In ‘Good Night, Oscar,’ Music and Madness Conjoin While Sean Hayes Soars

Sean Hayes in Doug Wright’s “Good Night, Oscar” at the Goodman Theatre. (Credit Liz Lauren)Sean Hayes in Doug Wright’s “Good Night, Oscar” at the Goodman Theatre. (Credit Liz Lauren)

Oscar Levant was a virtuosic pianist, conflicted champion of George Gershwin, conductor, film actor, author, proudly uncensored comic and commentator, television personality and self-confessed victim of mental illness. And all this is brilliantly encapsulated in his widely circulated observation that “There is a thin line between genius and insanity. I have erased this line.”

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Levant was absolutely clear about who he was, and how his extraordinary talent came paired with a profound self-destructive streak that, despite his many successes, led to multiple hospitalizations in mental institutions, compulsive drug use and years of anguish for his wife, children and himself.

All that, and a great deal more, is explored in “Good Night, Oscar,” the riveting play by Doug Wright now receiving its world premiere at the Goodman Theatre. The production features a remarkable star turn by actor (and yes, master pianist) Sean Hayes that is so compelling, and so real, that you might begin to wonder if Levant has been fully reincarnated.

Yes, it is that astonishing.

And without question this production, deftly directed by Lisa Peterson, and featuring a fine supporting cast, should be headed straight to Broadway.

Wright’s play hones in on one nearly calamitous night in 1958 that marked the first time “The Tonight Show,” the immensely popular late night talk show hosted by Jack Paar (Ben Rappaport), would be broadcast from Hollywood.

Levant was to be the headlining guest, but little did anyone know that his appearance had been quietly arranged by his wife, June (Emily Bergl), who somehow managed to get him released on a four-hour pass from the mental hospital to which she had committed him (and not the first time).

And while Levant’s razor-like, taboo-breaking wit and musical talent made him a favorite of Paar, his often scandalous humor and self-revealing, off-the-cuff remarks triggered immense fear in Bob Sarnoff (Peter Grosz), the president of NBC, who believed the network’s future might be imperiled by the performer’s unfiltered conversation with Paar.

Amazingly the show did go on, with help from Levant’s “orderly,” Tramell Tillman (Alvin Finney), an aspiring med student charged with overseeing Levant’s medications, and Max Weinbaum (Ethan Slater), the broadcast’s young stage manager, and a huge fan of Levant, who somehow wins his trust.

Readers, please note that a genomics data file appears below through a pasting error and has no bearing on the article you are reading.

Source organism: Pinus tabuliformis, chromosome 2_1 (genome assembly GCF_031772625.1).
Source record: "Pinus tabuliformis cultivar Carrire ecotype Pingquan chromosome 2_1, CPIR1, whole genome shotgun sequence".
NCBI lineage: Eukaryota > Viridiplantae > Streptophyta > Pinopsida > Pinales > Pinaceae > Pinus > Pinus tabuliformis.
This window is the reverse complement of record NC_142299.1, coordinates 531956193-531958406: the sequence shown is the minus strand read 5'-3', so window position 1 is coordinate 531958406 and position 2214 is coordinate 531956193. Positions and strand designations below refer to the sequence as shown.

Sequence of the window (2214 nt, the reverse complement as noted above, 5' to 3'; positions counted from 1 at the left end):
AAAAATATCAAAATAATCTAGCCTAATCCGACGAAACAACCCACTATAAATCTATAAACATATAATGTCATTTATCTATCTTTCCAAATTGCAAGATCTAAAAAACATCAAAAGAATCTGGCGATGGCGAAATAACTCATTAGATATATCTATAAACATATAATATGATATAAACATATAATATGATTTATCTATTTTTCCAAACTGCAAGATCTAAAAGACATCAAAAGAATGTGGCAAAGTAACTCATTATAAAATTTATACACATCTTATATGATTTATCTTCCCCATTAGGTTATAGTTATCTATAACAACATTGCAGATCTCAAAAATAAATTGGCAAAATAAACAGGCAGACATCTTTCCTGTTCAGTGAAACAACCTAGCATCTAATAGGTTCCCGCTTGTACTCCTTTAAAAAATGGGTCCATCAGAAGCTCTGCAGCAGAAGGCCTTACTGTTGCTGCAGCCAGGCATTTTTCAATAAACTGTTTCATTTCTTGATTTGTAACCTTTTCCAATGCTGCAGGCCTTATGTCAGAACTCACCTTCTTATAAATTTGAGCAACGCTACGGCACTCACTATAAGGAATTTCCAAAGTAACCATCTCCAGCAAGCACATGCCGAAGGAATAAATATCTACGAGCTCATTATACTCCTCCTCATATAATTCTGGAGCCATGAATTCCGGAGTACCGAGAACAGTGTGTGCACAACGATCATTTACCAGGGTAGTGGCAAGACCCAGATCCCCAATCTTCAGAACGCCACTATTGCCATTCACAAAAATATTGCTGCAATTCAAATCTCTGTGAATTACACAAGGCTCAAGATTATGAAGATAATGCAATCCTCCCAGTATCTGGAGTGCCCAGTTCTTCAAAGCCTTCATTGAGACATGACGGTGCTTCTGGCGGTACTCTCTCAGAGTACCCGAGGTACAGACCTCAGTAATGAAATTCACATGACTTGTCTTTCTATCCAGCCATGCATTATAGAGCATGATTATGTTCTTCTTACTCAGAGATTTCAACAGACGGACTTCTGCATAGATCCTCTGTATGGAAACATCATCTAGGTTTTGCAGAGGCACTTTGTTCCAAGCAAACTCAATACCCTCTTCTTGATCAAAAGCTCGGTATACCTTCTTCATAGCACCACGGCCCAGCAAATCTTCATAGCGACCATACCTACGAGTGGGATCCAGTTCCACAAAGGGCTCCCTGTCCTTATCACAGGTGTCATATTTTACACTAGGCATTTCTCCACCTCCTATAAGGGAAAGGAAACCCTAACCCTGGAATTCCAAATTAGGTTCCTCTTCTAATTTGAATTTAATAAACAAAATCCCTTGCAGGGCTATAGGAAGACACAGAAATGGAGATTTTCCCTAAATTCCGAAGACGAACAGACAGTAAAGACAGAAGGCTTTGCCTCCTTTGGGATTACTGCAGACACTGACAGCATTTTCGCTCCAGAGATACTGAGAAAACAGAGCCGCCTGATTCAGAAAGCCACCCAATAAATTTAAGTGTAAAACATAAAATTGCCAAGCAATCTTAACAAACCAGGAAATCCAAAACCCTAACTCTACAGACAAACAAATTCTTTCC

John Zdrojeski, left, and Sean Hayes in Doug Wright’s “Good Night, Oscar” at the Goodman Theatre. (Credit Liz Lauren)John Zdrojeski, left, and Sean Hayes in Doug Wright’s “Good Night, Oscar” at the Goodman Theatre. (Credit Liz Lauren)

The appearance of Gershwin’s elegant “ghost” (John Zdrojeski), captures the unresolved feelings of adoration, jealousy, resentment and competition Levant felt for Gershwin who had died two decades earlier at the age of just 38, but whose musical genius was indisputable, and left Levant feeling like his second-rate popularizer.

Much of this is captured in the time before Levant finally arrives on “The Tonight Show” set, with Hayes’ breathtaking, near melt-down, pill-popping, OCD-driven behavior conjured to chilling effect. But it is only the beginning of Levant’s tour de force performance — and uncannily matched by Hayes — that is full of scandalous yet laugh-inducing wisecracks as well as an unvarnished openness about mental illness that was far ahead of its time.

And there is more. For the great climax of Levant’s visit to Paar’s show was to be his performance of “Rhapsody in Blue,” Gershwin’s gorgeous, fiendishly difficult hybrid of classical music and jazz. But at this point he is so rattled and drugged he panics and tries to bow out before finally throwing caution to the wind.

It is at this point that Hayes sits down at a grand piano and gives a phenomenal performance of the exceedingly difficult piece, with accompaniment from a taped orchestra. It is an almost belief-defying turn (with the secret that the actor is playing the “Rhapsody” for real out by now), and it is enough to leave you speechless. Not surprisingly the audience roared.

“Good Night, Oscar” is now running through April 24 and tickets can be purchased at, or by phone at 312-443-3800.

One final note: With this production, in addition to the exceptional revival of August Wilson’s “Gem of the Ocean” earlier this year, and the upcoming remount of Tyla Abercrumbie’s superb new play, “Relentless,” the Goodman Theatre appears to be on track for a banner year.

Follow Hedy Weiss on Twitter: @HedyWeissCritic

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